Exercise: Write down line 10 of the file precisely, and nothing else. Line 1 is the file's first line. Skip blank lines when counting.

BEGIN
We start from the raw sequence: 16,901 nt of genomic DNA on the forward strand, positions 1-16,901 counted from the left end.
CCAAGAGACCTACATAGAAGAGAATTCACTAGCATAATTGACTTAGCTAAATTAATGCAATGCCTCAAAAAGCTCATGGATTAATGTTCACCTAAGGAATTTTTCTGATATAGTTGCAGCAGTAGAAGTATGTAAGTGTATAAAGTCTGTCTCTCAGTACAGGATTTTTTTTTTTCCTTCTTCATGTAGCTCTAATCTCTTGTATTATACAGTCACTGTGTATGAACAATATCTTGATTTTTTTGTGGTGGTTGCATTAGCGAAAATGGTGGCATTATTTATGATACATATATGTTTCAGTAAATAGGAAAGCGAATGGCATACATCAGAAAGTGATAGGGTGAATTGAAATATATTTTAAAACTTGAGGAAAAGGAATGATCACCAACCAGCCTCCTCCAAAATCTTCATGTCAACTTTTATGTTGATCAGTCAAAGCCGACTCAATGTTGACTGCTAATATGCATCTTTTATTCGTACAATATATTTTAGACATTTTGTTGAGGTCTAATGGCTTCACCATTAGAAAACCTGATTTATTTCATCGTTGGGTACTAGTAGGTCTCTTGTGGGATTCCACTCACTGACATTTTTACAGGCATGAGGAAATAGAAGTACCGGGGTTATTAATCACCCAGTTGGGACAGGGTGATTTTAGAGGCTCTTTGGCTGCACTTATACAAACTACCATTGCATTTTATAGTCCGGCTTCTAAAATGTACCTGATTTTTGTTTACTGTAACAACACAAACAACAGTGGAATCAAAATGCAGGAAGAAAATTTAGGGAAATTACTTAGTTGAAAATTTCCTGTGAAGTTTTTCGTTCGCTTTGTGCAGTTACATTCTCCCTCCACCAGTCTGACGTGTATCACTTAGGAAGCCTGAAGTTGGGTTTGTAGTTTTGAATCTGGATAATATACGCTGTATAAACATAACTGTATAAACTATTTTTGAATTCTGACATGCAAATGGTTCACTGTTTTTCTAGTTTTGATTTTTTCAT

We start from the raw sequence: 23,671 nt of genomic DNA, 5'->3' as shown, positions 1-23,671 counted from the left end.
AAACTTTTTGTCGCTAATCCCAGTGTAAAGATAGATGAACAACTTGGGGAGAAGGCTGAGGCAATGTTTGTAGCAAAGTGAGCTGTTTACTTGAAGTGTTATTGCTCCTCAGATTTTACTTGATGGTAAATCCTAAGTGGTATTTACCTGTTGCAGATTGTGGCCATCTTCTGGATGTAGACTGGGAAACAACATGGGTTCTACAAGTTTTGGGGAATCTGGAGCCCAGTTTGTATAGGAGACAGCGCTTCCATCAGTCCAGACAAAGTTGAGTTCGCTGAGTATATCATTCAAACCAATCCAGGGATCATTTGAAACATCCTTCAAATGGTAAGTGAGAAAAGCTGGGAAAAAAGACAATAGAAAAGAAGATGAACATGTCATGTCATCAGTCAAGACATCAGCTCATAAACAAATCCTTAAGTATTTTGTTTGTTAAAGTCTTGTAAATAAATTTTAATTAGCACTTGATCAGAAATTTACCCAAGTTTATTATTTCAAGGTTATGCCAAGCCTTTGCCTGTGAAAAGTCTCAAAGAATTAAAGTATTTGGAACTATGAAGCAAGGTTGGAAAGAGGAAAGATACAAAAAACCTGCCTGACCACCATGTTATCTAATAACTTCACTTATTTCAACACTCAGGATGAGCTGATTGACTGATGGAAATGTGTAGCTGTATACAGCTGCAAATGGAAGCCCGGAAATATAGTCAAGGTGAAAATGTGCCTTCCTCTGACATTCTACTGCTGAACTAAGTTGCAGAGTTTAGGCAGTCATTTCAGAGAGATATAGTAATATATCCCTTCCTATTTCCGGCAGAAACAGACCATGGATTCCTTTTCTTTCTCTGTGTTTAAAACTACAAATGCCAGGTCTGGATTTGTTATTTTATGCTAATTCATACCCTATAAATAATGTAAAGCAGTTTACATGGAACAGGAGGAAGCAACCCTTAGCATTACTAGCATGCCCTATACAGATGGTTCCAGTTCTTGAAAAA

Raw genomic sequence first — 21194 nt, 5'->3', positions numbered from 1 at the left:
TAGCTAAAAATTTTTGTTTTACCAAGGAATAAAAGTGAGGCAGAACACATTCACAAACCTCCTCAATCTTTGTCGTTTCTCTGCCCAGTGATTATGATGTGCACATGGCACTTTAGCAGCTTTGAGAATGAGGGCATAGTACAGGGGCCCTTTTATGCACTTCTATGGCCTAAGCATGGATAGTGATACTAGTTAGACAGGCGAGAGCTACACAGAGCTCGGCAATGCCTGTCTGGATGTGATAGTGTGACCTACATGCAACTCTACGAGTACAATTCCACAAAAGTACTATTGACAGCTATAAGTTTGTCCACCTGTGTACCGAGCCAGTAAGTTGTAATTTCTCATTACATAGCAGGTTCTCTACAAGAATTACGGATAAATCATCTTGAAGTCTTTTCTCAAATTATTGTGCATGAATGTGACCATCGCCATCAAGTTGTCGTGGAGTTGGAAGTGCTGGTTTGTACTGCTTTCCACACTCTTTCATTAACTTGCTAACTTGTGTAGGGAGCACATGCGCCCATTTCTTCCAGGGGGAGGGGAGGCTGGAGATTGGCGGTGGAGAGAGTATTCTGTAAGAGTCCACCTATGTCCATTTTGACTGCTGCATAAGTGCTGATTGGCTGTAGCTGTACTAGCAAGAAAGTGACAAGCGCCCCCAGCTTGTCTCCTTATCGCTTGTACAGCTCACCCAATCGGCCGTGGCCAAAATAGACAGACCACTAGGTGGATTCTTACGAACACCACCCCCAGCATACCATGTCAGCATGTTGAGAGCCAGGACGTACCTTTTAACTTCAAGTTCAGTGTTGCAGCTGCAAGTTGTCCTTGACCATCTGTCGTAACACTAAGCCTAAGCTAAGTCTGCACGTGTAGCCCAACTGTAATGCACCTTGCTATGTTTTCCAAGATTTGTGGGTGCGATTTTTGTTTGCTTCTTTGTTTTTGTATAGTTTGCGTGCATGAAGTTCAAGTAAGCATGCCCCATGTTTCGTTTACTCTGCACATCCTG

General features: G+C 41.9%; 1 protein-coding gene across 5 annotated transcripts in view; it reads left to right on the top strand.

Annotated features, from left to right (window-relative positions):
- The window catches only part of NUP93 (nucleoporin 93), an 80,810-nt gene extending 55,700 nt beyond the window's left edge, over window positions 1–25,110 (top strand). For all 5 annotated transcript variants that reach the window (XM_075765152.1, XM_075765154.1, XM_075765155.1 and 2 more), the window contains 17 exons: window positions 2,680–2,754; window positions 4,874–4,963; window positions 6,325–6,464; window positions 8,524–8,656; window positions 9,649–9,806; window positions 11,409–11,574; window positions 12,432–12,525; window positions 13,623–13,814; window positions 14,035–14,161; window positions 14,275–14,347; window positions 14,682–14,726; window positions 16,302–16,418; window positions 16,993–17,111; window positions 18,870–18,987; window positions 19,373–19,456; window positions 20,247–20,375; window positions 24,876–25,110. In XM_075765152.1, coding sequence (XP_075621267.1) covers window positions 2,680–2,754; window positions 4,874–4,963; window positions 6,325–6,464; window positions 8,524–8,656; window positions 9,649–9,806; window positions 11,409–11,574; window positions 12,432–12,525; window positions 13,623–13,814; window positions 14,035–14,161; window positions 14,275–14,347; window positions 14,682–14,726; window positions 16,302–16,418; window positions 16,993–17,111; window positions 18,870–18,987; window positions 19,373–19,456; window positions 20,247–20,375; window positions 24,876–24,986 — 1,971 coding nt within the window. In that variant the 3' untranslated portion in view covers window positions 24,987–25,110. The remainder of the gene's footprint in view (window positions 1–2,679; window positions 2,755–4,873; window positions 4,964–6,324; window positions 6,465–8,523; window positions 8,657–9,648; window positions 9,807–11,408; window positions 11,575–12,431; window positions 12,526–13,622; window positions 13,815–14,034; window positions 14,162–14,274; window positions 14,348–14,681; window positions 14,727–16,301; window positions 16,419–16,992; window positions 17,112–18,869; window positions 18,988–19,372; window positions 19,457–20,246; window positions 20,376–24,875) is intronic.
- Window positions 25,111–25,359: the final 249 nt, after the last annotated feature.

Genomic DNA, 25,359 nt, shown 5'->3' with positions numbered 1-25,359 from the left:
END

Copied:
- Window positions 25,111–25,359: the final 249 nt, after the last annotated feature.